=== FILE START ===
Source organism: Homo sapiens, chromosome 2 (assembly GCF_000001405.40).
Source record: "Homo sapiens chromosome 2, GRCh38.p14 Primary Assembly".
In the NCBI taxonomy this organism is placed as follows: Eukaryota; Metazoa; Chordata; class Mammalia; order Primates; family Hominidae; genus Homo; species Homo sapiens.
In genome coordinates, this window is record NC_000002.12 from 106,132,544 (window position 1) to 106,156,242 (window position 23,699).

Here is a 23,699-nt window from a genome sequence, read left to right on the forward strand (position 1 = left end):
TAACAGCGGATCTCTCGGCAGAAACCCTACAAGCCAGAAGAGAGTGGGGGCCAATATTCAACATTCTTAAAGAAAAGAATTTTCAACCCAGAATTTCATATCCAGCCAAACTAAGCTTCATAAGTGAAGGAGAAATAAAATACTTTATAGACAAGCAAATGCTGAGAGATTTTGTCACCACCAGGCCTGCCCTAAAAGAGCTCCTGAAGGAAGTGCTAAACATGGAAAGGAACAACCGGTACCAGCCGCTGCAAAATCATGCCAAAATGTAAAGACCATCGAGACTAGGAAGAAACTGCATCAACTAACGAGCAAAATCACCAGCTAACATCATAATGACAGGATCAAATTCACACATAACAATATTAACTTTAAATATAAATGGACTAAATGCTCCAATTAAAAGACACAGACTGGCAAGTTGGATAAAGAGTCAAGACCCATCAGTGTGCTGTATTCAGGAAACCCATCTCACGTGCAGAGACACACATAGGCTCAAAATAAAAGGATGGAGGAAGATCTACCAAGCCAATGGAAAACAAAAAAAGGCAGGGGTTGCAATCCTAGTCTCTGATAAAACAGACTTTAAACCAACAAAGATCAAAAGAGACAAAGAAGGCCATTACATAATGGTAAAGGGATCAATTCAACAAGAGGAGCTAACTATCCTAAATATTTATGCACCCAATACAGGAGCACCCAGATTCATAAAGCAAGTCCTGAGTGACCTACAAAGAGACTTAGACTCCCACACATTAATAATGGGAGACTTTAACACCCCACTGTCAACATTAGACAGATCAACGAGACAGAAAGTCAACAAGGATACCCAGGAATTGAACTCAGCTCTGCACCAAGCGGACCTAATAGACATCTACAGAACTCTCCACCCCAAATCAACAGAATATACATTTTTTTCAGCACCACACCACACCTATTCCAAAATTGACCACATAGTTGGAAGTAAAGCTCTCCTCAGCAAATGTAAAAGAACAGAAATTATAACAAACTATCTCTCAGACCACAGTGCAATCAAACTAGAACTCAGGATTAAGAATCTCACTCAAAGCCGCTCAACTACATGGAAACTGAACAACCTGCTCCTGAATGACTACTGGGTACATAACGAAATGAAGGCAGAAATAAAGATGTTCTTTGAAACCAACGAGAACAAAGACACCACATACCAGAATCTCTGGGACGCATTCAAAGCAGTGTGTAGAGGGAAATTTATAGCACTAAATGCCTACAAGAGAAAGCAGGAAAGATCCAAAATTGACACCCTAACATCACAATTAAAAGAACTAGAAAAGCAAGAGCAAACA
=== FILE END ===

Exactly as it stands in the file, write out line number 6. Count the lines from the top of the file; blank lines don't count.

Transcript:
TAACAGCGGATCTCTCGGCAGAAACCCTACAAGCCAGAAGAGAGTGGGGGCCAATATTCAACATTCTTAAAGAAAAGAATTTTCAACCCAGAATTTCATATCCAGCCAAACTAAGCTTCATAAGTGAAGGAGAAATAAAATACTTTATAGACAAGCAAATGCTGAGAGATTTTGTCACCACCAGGCCTGCCCTAAAAGAGCTCCTGAAGGAAGTGCTAAACATGGAAAGGAACAACCGGTACCAGCCGCTGCAAAATCATGCCAAAATGTAAAGACCATCGAGACTAGGAAGAAACTGCATCAACTAACGAGCAAAATCACCAGCTAACATCATAATGACAGGATCAAATTCACACATAACAATATTAACTTTAAATATAAATGGACTAAATGCTCCAATTAAAAGACACAGACTGGCAAGTTGGATAAAGAGTCAAGACCCATCAGTGTGCTGTATTCAGGAAACCCATCTCACGTGCAGAGACACACATAGGCTCAAAATAAAAGGATGGAGGAAGATCTACCAAGCCAATGGAAAACAAAAAAAGGCAGGGGTTGCAATCCTAGTCTCTGATAAAACAGACTTTAAACCAACAAAGATCAAAAGAGACAAAGAAGGCCATTACATAATGGTAAAGGGATCAATTCAACAAGAGGAGCTAACTATCCTAAATATTTATGCACCCAATACAGGAGCACCCAGATTCATAAAGCAAGTCCTGAGTGACCTACAAAGAGACTTAGACTCCCACACATTAATAATGGGAGACTTTAACACCCCACTGTCAACATTAGACAGATCAACGAGACAGAAAGTCAACAAGGATACCCAGGAATTGAACTCAGCTCTGCACCAAGCGGACCTAATAGACATCTACAGAACTCTCCACCCCAAATCAACAGAATATACATTTTTTTCAGCACCACACCACACCTATTCCAAAATTGACCACATAGTTGGAAGTAAAGCTCTCCTCAGCAAATGTAAAAGAACAGAAATTATAACAAACTATCTCTCAGACCACAGTGCAATCAAACTAGAACTCAGGATTAAGAATCTCACTCAAAGCCGCTCAACTACATGGAAACTGAACAACCTGCTCCTGAATGACTACTGGGTACATAACGAAATGAAGGCAGAAATAAAGATGTTCTTTGAAACCAACGAGAACAAAGACACCACATACCAGAATCTCTGGGACGCATTCAAAGCAGTGTGTAGAGGGAAATTTATAGCACTAAATGCCTACAAGAGAAAGCAGGAAAGATCCAAAATTGACACCCTAACATCACAATTAAAAGAACTAGAAAAGCAAGAGCAAACA